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Alberta government mothballing south Edmonton hospital 'senseless': health advocates

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Alberta's budget doesn't even come close to addressing residents' health-care needs now or in the future, workers and advocates said Friday.

And nowhere is that more apparent than in the province's capital city, they say.

While the Alberta government in the 2024 budget tabled Thursday pledges an increase in provincial health-care funding, the 4.4-per-cent bump to $26.2 billion the system received is not nearly enough to address urgent needs in the system, Chris Galloway, the executive director of Friends in Medicare, said to media following the budget's introduction.

"We absolutely need to be investing in public services," he said Thursday at the Alberta legislature.

"We didn't see that investment today."

Finance Minister Nate Horner in his address to media before tabling the budget said his government "knows health care is the top priority of Albertans" and that it's steering funding "to force specialized areas to drive improvement and find new, better ways to meet the needs of each patient."

None of that funding is being directed at the construction of a long-planned new Edmonton hospital.

On Tuesday, Health Minister Adriana LaGrange on Tuesday, during an announcement of $21 million in government funding for planning a standalone Stollery Children's Hospital, said the province is pausing work on the South Edmonton hospital "to have a more comprehensive look at how we can better serve the needs of Edmontonians."

On Thursday, officials said the province had already spent $69 million on work for the facility that had been earmarked for a 320-acre site in southwest Edmonton's Rutherford area.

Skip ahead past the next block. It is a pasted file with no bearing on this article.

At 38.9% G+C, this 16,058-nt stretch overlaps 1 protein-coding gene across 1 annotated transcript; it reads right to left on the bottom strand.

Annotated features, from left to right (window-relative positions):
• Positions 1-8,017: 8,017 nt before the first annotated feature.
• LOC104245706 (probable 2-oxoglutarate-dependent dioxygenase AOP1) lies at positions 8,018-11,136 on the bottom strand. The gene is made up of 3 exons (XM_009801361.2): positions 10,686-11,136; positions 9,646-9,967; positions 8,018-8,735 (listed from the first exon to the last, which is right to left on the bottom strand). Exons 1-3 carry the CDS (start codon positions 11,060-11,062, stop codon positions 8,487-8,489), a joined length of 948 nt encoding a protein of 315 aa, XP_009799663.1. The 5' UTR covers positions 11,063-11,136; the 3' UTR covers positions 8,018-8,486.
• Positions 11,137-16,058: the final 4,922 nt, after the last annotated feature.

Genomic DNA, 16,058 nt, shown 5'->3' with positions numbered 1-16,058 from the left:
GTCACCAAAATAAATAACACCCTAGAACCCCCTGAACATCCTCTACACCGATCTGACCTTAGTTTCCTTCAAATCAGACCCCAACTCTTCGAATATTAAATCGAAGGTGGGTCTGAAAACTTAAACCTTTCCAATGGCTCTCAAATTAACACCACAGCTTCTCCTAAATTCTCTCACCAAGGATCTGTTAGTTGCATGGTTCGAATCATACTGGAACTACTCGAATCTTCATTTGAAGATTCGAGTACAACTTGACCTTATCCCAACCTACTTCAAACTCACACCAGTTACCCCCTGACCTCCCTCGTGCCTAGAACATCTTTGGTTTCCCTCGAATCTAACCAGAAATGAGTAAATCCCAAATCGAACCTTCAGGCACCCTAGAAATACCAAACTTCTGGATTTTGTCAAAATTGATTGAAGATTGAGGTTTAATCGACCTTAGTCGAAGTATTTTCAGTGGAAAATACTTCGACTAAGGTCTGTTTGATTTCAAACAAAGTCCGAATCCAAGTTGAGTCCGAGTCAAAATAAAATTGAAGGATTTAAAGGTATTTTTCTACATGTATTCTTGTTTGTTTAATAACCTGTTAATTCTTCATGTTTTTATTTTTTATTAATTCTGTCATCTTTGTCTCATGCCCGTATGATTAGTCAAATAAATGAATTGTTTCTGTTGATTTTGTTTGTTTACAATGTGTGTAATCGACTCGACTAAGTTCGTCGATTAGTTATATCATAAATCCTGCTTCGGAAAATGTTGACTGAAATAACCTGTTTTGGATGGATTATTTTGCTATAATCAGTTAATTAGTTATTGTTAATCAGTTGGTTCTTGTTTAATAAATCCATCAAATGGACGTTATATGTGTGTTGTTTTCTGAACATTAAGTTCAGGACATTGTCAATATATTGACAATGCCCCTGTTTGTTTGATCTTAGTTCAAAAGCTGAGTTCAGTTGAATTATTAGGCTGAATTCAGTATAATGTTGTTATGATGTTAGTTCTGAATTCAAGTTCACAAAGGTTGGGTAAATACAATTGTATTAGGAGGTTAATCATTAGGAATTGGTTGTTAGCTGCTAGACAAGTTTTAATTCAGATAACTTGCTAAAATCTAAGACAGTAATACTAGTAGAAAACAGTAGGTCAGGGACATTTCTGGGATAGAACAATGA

The Opposition NDP on Tuesday called the "cancellation" of the hospital a move that "recklessly puts Albertans’ lives at risk."

Dr. Paul Parks, president of physicians' advocate group the Alberta Medical Association, on Friday called it "devastating."

"There's objective data showing that the Edmonton Zone's the most overcrowded and in the most need of capacity in the sense of a new hospital, new hospital beds and of course, long term care and a whole bunch of the other pieces," Parks told CTV News Edmonton.

"We're going to advocate firmly that I hope this is just a short pause while they're trying to figure out where do they place the hospital ... We can't delay. It's desperately needed."

Galloway said the province's budget for health care comes "nowhere close" to addressing needs now or in the future, pointing to Alberta's rapid population growth over the last two years, a trend that's expected to continue.

He said not only is the province in a health-care infrastructure deficit, it desperately needs additional workers to address the "staffing crisis" and meet residents' needs.

"We are hundreds of beds behind in the Edmonton region already, that's from (Alberta Health Services') own documents," Galloway said.

"To stop a hospital they'd already put money into is senseless to see that kind of pause ... The government loves to talk about this record population growth, but we haven't built a hospital in Edmonton for over 35 years, so you can't brag about people coming to Edmonton, coming to Alberta, and then not build the services and infrastructure they need to live here, to not have those hospitals, to not have schools."

Horner, in his pre-budget remarks, said more doctors are being recruited to the province and is developing a new compensation model for nurse practitioners, among other efforts to bolster long-term care and mental health and addictions support.

"I think, from what I've been briefed by Minister LaGrange, she's confident — through their refocusing efforts and kind of a changing direction and focusing more on the front lines and serving the patient — that she's going to be able to deploy those funds more efficiently in the future," Horner said.

Dr. Darren Markland, an intensive-care physician at Edmonton's Royal Alexandra Hospital, told CTV News Edmonton while from "the outside" the budget appears to show money being put into primary care, long-term care and new models, "we're actually looking at a five-to-eight-per-cent (decline) in funding" adjusted by ongoing inflation.

"We have 1.8 beds per 1,000 people — that's lower than anywhere in the country. The average is about 2.6," said Markland, pointing out that the Grey Nuns hospital in Mill Woods, which opened in 1988, was the last new hospital built in Edmonton.

"We need spaces. The biggest issue that hits the news are wait lists for surgeries. Without a hospital, you can open all the private surgical places you want, you have no place to put people who have complications or the diseases that lead up to those surgeries."

With files from CTV News Edmonton's Nicole Weisberg 

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